INTRODUCTION: Fetal surgery for open spina bifida (OSB) requires comprehensive preoperative assessment using imaging for appropriate patient selection and to evaluate postoperative efficacy and complications. We explored patient access and conduct of fetal magnetic resonance imaging (MRI) for prenatal assessment of OSB patients eligible for fetal surgery. We compared imaging acquisition and reporting to the International Society of Ultrasound in Obstetrics and Gynecology MRI performance guidelines.

MATERIAL AND METHODS: We surveyed access to fetal MRI for OSB in referring fetal medicine units (FMUs) in the UK and Ireland, and two NHS England specialist commissioned fetal surgery centers (FSCs) at University College London Hospital, and University Hospitals KU Leuven Belgium. To study MRI acquisition protocols, we retrospectively analyzed fetal MRI images before and after fetal surgery for OSB.

RESULTS: MRI for fetal OSB was accessible with appropriate specialists available to supervise, perform, and report scans. The average time to arrange a fetal MRI appointment from request was 4 ± 3 days (range, 0-10), the average scan time available was 37 ± 16 min (range, 20-80 min), with 15 ± 11 min (range, 0-30 min) extra time to repeat sequences as required. Specific MRI acquisition protocols, and MRI reporting templates were available in only 32% and 18% of units, respectively. Satisfactory T2-weighted (T2W) brain imaging acquired in three orthogonal planes was achieved preoperatively in all centers, and 6 weeks postoperatively in 96% of FSCs and 78% of referring FMUs. However, for T2W spine image acquisition referring FMUs were less able to provide three orthogonal planes presurgery (98% FSC vs. 50% FMU, p < 0.001), and 6 weeks post-surgery (100% FSC vs. 48% FMU, p < 0.001). Other standard imaging recommendations such as T1-weighted (T1W), gradient echo (GE) or echoplanar fetal brain and spine imaging in one or two orthogonal planes were more likely available in FSCs compared to FMUs pre- and post-surgery (p < 0.001).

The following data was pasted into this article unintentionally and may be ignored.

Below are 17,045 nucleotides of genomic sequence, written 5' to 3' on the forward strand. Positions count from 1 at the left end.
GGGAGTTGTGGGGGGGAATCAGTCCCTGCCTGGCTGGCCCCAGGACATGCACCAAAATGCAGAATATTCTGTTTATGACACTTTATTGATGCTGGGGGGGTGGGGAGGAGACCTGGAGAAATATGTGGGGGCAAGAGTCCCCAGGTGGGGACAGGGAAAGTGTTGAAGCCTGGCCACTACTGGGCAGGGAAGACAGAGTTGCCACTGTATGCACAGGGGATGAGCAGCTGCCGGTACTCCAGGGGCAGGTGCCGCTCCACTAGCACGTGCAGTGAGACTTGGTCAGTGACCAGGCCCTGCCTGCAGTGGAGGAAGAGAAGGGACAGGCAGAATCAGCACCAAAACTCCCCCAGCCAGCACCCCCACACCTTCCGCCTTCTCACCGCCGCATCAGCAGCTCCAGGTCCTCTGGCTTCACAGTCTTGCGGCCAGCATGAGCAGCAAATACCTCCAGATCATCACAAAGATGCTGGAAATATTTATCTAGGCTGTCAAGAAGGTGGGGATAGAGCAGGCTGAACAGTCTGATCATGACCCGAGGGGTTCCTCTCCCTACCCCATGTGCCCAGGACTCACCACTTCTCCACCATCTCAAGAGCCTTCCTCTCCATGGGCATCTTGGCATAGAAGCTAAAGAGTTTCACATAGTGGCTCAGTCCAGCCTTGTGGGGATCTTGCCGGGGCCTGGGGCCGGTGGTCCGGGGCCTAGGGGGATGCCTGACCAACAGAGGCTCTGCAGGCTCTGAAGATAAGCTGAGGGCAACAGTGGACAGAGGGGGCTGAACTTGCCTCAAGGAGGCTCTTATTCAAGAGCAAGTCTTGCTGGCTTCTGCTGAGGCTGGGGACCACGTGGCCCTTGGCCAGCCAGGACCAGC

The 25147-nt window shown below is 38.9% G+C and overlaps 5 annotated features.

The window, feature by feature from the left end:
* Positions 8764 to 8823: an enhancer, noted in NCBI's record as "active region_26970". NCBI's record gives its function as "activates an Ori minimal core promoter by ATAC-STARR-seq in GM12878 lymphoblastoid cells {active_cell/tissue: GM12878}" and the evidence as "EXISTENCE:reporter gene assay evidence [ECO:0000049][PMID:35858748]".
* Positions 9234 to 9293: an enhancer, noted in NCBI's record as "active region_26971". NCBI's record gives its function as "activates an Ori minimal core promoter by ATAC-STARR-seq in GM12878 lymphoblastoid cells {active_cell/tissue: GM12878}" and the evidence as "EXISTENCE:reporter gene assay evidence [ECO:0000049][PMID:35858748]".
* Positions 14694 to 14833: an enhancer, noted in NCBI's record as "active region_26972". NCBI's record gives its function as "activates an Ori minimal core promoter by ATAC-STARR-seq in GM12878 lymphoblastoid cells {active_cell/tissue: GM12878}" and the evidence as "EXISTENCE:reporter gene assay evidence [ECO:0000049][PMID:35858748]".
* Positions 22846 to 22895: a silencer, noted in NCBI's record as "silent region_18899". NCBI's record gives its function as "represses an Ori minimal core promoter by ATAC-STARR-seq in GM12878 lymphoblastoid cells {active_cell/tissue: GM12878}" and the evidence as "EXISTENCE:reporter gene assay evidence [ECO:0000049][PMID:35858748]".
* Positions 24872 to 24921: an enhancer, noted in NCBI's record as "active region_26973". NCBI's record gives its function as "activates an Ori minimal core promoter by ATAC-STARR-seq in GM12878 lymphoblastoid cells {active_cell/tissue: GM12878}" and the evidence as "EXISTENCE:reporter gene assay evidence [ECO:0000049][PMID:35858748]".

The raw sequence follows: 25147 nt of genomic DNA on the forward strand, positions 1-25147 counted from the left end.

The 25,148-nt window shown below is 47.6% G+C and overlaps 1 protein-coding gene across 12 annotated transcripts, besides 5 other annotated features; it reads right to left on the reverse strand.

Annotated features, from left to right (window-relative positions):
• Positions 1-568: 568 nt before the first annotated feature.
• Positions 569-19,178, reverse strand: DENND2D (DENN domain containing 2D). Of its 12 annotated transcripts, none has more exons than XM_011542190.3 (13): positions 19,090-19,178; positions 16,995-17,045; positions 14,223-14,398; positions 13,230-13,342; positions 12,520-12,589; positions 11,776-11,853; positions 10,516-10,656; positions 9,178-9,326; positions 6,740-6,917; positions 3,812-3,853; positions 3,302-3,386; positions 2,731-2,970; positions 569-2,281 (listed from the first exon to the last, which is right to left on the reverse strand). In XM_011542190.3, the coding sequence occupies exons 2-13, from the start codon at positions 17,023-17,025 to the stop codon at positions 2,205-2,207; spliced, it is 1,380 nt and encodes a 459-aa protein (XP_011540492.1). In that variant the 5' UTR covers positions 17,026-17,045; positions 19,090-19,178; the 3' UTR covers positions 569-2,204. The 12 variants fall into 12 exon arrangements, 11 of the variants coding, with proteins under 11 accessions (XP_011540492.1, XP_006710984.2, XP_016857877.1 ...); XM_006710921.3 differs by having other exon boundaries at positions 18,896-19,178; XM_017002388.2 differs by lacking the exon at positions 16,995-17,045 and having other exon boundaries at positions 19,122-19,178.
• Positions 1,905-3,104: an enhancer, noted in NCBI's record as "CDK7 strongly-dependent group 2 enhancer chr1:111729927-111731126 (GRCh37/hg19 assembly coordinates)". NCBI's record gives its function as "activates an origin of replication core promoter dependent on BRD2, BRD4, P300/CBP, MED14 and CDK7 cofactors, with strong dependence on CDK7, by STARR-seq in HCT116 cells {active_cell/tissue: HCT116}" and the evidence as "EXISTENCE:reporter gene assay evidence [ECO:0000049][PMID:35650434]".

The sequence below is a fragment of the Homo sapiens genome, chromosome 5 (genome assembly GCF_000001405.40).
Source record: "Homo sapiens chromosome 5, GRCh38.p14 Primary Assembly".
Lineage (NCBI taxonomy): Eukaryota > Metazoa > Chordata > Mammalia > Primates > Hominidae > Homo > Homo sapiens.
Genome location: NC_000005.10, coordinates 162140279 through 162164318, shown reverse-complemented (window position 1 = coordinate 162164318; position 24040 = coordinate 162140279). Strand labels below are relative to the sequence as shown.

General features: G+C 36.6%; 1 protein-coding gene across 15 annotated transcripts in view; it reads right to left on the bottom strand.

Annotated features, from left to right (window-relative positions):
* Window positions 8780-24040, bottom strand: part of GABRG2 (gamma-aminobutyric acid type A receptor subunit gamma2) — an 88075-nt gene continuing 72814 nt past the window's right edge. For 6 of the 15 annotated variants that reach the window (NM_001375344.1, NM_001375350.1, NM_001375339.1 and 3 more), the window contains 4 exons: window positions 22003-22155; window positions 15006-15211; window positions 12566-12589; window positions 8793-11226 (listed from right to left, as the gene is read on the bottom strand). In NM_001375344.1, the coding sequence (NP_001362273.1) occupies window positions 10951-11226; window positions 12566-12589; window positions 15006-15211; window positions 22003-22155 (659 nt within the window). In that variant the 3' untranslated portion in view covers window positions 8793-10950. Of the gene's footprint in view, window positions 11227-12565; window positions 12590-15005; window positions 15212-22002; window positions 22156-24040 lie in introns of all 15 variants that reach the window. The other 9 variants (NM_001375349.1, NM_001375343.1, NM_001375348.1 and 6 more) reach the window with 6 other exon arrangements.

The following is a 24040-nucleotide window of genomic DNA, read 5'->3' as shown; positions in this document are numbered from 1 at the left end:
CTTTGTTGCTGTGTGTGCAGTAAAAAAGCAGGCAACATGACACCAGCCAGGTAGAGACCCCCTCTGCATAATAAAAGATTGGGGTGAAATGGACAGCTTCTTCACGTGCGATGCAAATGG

CONCLUSIONS: There was timely access to supervised MRI for OSB fetal surgery assessment. However, the provision of images of the fetal brain and spine in sufficient orthogonal planes, which are required for determining eligibility and to determine the reversal of hindbrain herniation after fetal surgery, were less frequently acquired. Our evidence suggests the need for specific guidance in relation to fetal MRI for OSB. We propose an example guidance for MRI acquisition and reporting.

Original languageEnglish
Pages (from-to)322-333
Number of pages12
JournalActa Obstetricia et Gynecologica Scandinavica
Issue number2
Early online date20 Nov 2023
Publication statusPublished - Feb 2024


  • Pregnancy
  • Female
  • Humans
  • Spina Bifida Cystica/diagnostic imaging
  • Retrospective Studies
  • Gestational Age
  • Brain
  • Magnetic Resonance Imaging


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